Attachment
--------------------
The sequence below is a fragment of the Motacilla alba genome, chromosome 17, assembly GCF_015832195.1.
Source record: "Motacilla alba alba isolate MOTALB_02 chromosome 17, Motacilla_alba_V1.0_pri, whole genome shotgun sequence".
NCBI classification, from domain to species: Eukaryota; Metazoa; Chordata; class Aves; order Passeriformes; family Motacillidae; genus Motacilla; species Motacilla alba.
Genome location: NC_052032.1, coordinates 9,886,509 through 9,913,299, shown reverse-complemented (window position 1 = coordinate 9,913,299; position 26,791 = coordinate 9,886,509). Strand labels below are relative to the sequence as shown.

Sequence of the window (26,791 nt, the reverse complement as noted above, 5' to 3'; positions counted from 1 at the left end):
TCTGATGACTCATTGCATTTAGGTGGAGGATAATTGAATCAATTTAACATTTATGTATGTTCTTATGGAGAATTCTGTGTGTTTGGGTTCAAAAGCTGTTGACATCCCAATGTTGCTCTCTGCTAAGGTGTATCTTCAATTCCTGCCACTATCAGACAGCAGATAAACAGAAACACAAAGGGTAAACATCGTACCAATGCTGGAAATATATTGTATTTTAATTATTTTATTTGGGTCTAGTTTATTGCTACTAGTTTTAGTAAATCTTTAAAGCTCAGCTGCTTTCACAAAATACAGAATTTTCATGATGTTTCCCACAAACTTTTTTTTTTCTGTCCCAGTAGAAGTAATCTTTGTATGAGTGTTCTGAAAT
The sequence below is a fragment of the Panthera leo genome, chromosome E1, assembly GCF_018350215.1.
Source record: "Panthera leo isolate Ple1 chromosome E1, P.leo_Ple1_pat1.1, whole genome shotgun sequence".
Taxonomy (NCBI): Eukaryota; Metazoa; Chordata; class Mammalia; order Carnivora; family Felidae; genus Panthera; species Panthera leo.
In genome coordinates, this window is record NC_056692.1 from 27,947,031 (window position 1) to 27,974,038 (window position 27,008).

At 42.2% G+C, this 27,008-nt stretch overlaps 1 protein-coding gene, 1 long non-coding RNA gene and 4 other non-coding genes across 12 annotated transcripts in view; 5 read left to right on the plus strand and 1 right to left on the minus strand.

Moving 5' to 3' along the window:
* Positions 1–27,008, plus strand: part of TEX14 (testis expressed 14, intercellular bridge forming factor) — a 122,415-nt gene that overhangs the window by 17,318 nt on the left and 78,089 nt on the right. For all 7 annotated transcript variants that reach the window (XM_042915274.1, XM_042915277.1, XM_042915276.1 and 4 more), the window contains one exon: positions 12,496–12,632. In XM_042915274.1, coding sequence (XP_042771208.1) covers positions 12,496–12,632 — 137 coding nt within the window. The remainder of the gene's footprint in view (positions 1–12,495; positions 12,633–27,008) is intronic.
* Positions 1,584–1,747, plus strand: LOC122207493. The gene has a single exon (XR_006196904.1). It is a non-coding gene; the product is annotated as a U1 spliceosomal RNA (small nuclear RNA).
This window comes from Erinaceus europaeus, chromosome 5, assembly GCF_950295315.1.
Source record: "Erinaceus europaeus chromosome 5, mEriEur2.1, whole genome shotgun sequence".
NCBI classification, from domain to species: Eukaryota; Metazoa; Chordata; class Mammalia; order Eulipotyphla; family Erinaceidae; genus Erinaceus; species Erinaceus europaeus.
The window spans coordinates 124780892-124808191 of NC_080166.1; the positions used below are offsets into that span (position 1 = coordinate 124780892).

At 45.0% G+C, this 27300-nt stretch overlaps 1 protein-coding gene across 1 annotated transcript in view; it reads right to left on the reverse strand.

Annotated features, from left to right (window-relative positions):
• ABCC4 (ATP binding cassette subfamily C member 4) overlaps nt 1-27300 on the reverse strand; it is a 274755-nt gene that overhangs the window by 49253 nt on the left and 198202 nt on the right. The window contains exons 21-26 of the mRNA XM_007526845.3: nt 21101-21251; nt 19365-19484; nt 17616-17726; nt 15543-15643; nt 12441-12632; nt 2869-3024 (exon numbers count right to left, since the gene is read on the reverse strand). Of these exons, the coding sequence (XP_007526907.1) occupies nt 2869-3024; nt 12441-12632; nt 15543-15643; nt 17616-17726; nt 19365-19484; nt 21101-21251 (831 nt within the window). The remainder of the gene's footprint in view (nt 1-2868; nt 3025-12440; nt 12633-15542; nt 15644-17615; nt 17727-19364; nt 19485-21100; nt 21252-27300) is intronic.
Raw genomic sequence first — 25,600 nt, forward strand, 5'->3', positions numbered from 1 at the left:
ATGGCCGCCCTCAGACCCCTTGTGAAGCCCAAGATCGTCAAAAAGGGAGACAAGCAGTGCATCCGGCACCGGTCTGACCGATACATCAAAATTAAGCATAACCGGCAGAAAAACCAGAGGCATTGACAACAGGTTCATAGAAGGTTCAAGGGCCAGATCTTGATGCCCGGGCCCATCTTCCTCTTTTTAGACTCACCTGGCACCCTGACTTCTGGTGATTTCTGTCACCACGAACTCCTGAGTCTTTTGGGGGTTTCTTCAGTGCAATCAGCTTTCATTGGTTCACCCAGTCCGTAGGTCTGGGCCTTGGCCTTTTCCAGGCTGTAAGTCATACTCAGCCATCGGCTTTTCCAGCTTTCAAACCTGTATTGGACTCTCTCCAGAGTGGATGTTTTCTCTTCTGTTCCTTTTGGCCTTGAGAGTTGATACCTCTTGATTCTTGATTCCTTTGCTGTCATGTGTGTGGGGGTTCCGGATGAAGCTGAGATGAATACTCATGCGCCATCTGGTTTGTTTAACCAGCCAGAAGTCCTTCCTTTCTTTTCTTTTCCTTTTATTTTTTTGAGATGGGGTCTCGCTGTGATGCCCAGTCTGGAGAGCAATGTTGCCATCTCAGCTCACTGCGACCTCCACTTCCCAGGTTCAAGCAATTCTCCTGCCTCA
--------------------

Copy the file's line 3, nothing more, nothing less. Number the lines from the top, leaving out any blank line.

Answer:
NCBI classification, from domain to species: Eukaryota; Metazoa; Chordata; class Aves; order Passeriformes; family Motacillidae; genus Motacilla; species Motacilla alba.